One feature of the natural world is that it is incredibly complex. This interconnectedness plays havoc with our human desire to plan and stratify, to separate and control. The EU Water Framework Directive (WFD, 2000) gives us one example: the goal of 100% good ecological status of EU surface waters by 2015 is likely to be met by only 53% of the water bodies, and the main pressures are pollution and over-abstraction: problems that result from many minor abuses rather than a single, easily pin-pointed source.
The main type of pollution noted in the review of the WFD, is agricultural pollution: not only a diffuse source but an indication of one of the major problems in our approach to natural resources. Because we find it hard to comprehend the interconnectedness of nature, we tend to focus only on one aspect of nature at any one time. Because we are so dependent on nature, this creates the risk of overusing one service of nature while ignoring the importance of others.
For example, in agriculture, increased productivity sounds good. Not only are we aware that people still go hungry in our world, but somehow the phrase ‘more productive’ sounds inherently good. In order to achieve higher productivity, which is simply more kilos of a plant per hectare, we often rely on technical approaches: with more fertilizer, more irrigation, more inputs, we can produce more tons of tomatoes per hectare. (This is one of the motivations also behind the increasing use of genetically modified crops.) It is the same thinking that was behind the Green Revolution: increased use of pesticides to address pest population explosions with sudden abundance of food in monocropping, and, later, horror at silent springs. There was more productivity, but at the cost of other essential ecosystem services. And our inputs don’t need to be biocides to affect ecosystem services: extraction of water for irrigation from a river or lake, industrial pollution from the mining and manufacture of fertiliser, and, ultimately, the runoff of unused fertiliser, also affect our water quality. Ignoring the innerconnectedness of nature is preventing achievement of the EU’s own objective of good quality surface waters all over Europe for the purpose of protecting the health of people drinking and bathing in that water.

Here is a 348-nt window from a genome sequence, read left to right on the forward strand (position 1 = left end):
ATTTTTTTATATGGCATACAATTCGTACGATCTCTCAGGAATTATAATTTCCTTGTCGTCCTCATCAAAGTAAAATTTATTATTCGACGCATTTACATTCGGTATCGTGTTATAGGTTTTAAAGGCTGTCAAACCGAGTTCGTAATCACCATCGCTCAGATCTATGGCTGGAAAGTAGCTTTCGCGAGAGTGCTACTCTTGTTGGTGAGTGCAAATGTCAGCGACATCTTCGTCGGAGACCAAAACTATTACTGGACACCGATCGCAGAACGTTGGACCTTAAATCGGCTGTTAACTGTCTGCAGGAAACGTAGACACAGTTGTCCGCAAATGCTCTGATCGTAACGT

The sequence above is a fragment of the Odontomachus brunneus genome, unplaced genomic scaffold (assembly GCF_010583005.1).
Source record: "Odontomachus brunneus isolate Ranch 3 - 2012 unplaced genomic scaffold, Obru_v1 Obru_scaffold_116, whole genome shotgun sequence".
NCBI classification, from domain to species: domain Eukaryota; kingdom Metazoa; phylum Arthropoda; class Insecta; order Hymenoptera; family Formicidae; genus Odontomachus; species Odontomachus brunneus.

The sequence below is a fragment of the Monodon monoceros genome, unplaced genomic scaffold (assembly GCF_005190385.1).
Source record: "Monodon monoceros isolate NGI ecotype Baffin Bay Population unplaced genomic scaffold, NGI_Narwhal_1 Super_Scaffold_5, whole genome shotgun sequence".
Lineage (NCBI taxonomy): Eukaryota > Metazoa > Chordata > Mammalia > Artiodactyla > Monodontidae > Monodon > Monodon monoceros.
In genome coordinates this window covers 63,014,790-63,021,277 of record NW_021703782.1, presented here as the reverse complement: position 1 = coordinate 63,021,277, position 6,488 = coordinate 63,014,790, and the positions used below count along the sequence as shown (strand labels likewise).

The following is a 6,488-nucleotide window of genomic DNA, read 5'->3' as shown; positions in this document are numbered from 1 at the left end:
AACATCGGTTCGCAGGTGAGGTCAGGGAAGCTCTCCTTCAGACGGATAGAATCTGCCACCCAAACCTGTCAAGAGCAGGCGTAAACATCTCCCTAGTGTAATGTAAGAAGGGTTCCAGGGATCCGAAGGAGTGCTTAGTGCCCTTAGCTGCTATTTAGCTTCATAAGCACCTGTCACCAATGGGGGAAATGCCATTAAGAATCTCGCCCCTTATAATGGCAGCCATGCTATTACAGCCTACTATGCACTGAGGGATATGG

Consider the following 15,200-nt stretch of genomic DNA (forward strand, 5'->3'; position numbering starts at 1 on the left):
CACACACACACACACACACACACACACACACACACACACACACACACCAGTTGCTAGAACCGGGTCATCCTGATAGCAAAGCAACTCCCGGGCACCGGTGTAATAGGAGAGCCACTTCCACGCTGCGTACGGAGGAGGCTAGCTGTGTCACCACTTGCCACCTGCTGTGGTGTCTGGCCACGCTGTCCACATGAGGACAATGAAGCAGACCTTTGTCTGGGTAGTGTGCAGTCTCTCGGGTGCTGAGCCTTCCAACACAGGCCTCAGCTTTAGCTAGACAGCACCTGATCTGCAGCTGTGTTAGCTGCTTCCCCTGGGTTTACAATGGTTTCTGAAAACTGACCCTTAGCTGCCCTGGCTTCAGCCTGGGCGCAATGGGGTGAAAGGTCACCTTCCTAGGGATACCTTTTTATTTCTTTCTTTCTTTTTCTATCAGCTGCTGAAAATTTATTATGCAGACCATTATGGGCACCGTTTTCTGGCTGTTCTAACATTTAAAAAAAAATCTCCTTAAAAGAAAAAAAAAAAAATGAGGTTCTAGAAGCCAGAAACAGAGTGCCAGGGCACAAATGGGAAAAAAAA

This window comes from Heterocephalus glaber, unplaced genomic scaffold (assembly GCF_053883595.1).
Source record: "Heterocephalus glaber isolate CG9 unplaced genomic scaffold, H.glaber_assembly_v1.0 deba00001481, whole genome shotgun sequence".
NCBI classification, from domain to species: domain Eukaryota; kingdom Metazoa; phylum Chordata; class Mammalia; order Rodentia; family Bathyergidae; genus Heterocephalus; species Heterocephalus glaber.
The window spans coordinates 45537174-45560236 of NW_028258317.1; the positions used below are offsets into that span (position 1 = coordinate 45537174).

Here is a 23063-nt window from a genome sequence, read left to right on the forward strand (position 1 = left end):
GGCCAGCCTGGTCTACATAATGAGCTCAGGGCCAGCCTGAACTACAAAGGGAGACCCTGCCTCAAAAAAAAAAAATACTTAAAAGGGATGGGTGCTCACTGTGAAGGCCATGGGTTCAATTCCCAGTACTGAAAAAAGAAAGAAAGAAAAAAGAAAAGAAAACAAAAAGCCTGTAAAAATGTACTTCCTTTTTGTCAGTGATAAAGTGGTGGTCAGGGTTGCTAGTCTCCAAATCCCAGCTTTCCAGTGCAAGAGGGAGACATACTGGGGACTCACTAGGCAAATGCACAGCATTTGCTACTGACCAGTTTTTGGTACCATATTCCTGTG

Although it seems reasonable to confine our consideration of our society’s effects on water to Europe, in fact we impact on other parts of the world enormously. For example, in the UK, an average household uses 150 litres per person per day. Hang on – 150 litres? Sounds like lot! And even more if one considers consumption of food and other products – each UK resident uses 4645 litres per day. In the Netherlands, it is an average of 6301 litres per person per day of global water consumption.
This global water use pertains not only to water absorbed into those tomatoes and cotton plants, but also industrial processes. And our impacts on water are both use and pollution. China, from where we in the EU buy an enormous amount of manufactured goods (€289.7 billion worth in 2012), recently released a state of the environment report outlining major pollution problems. One example: 57% of the groundwater in China is seriously polluted. Although the main responsibility lies with Chinese legislation and government, we must acknowledge our own role: Europe’s eagerness to consume items manufactured in China because they are cheap. And cheap because, indeed, the environmental (and social) safeguards required in other countries can raise prices. If we imagine what path China would have taken in its economic development if there had been no demand for its cheaper products, it becomes clear that we as consumers have been one of the forces driving environmental problems in China. And that we bear the same responsibility in other countries from where our markets demand their exports.
We must start making choices taking the range of ecosystem services into account – and considering their worth to us. It is an easy way out to suggest resolving this by exporting our demand for land and ecosystem services. In fact, we should consider treating the countries from which we import with the same consideration of environmental and social aspects as we do in our own part of the world. First must come the respect for different ecosystems.